Online Book bag books are available on the Read Write Inc website so that each child has access to books that are phonetically decodable. In addition children take home a physical reading book every day. At the early stage of reading these books will also be phonically decodable.

Recommended Books to Read, along with those recommended through our Power of Reading texts -

Early Years Foundation Stage 

Year 1

Year 2


Guided by the Power of Reading, developed by CLPE, we select and use quality children’s literature and creative teaching approaches to develop a high quality literacy curriculum to foster a whole school love of reading and writing. We recognise that when children are exposed to high quality texts they are exposed to a wealth of new experiences, vocabulary and imagery, providing the opportunity to develop as creative writers.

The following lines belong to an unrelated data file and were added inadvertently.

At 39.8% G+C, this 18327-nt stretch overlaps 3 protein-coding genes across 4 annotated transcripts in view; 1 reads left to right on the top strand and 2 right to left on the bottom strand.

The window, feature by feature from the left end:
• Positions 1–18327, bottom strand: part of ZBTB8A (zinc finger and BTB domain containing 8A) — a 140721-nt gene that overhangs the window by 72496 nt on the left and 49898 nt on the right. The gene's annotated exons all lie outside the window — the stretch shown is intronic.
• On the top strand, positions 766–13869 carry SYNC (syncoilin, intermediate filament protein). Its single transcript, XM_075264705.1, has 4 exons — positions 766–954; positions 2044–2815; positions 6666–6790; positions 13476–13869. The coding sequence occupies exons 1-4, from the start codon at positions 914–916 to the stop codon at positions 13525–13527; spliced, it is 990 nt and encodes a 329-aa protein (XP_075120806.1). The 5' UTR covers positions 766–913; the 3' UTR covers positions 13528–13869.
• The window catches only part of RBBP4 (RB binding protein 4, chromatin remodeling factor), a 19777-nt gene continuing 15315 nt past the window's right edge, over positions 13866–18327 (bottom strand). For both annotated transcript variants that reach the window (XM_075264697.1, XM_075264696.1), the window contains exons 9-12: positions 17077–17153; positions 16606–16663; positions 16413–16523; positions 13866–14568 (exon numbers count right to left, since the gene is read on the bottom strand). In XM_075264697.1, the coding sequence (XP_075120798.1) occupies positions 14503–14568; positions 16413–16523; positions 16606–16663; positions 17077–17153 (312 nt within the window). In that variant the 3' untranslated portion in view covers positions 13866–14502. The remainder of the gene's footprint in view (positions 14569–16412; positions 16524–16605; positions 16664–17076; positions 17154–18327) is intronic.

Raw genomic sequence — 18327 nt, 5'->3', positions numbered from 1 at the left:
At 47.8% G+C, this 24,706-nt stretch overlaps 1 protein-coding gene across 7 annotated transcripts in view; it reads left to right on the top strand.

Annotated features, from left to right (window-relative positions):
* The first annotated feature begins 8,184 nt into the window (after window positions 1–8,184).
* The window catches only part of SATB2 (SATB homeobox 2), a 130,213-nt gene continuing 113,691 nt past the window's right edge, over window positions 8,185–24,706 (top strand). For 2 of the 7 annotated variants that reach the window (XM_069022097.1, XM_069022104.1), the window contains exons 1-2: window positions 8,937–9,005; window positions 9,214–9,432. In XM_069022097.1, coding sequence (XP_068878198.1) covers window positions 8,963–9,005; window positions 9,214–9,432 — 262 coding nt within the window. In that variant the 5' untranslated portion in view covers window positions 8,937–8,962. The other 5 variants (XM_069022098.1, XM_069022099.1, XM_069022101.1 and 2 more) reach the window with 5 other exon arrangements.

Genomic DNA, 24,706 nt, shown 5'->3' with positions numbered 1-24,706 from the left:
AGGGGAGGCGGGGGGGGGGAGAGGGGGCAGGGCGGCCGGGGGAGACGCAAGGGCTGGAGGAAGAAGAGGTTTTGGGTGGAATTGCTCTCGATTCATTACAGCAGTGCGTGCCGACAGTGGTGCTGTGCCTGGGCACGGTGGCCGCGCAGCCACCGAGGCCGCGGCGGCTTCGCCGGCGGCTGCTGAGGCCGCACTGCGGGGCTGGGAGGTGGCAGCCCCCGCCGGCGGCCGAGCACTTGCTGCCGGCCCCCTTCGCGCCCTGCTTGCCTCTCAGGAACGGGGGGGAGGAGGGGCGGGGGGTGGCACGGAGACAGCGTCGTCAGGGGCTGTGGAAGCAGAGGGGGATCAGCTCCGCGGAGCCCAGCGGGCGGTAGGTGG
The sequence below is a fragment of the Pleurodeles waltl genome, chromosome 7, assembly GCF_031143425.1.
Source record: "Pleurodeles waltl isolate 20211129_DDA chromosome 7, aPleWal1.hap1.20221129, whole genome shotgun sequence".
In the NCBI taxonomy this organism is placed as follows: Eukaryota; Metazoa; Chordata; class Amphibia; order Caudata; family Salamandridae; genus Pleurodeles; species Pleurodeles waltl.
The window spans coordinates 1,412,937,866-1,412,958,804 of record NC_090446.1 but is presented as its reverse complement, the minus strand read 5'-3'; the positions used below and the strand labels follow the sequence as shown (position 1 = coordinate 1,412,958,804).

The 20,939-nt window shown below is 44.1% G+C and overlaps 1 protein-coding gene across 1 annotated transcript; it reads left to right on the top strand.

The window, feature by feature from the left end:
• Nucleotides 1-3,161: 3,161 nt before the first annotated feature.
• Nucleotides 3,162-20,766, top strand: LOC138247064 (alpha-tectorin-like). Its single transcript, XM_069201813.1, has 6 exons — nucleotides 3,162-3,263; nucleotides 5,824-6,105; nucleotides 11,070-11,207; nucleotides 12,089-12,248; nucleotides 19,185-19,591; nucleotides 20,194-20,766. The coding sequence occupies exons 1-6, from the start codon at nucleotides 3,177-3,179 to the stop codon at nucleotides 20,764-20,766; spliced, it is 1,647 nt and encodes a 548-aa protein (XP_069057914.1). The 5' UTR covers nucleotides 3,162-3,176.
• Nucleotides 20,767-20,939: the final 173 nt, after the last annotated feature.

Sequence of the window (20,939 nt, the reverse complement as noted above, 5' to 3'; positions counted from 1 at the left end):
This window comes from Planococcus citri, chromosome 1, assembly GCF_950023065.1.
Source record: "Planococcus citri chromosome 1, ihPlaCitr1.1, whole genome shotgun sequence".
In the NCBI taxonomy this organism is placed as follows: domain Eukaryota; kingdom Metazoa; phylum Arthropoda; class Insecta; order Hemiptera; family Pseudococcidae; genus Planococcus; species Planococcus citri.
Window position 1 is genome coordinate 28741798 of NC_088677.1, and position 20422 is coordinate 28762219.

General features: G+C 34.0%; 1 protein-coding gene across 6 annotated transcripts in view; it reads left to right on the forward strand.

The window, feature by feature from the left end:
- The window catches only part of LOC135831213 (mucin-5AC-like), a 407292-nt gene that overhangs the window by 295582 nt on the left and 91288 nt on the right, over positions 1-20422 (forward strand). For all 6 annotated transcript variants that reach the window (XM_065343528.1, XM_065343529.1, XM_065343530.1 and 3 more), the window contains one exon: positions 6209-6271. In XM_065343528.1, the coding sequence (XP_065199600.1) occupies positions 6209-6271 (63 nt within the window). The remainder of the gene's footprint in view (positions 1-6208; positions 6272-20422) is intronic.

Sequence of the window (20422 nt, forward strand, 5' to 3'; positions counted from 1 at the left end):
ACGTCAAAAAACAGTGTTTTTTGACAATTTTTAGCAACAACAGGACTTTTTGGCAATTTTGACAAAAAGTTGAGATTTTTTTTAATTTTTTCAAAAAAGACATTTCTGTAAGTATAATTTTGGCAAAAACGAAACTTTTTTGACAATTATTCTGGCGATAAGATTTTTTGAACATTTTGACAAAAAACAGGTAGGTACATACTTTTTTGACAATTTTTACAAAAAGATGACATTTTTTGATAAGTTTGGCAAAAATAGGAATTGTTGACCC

Writing Genres

Each genre is taught at least three times across an academic year.




  • Stories from a range of cultures
  • Stories with predictable and patterned language
  • Traditional fairy tales
  • Stories about fantasy worlds
  • Stories with familiar settings
  • Traditional stories
  • Different stories by the same author
  • Labels, lists and captions
  • Recounts
  • Instructions
  • Explanations
  • Information texts
  • Non-chronological reports
  • Newspaper reports
  • Diaries
  • Letters
  • Using the senses
  • Poems on a theme
  • Patterns on the page


To ensure a consistent and progressive approach to handwriting we use the mnemonics from the RWI Phonics scheme and the online resource letterjoin. Across the school handwriting is carefully modelled by the teacher in all lessons. The children use handwriting books to record and practise their handwriting. To support the development of their handwriting, children within Reception are provided with a range of different opportunities to develop their fine motor skills. A high standard of presentation is always encouraged and expected in children’s written work across the wider curriculum.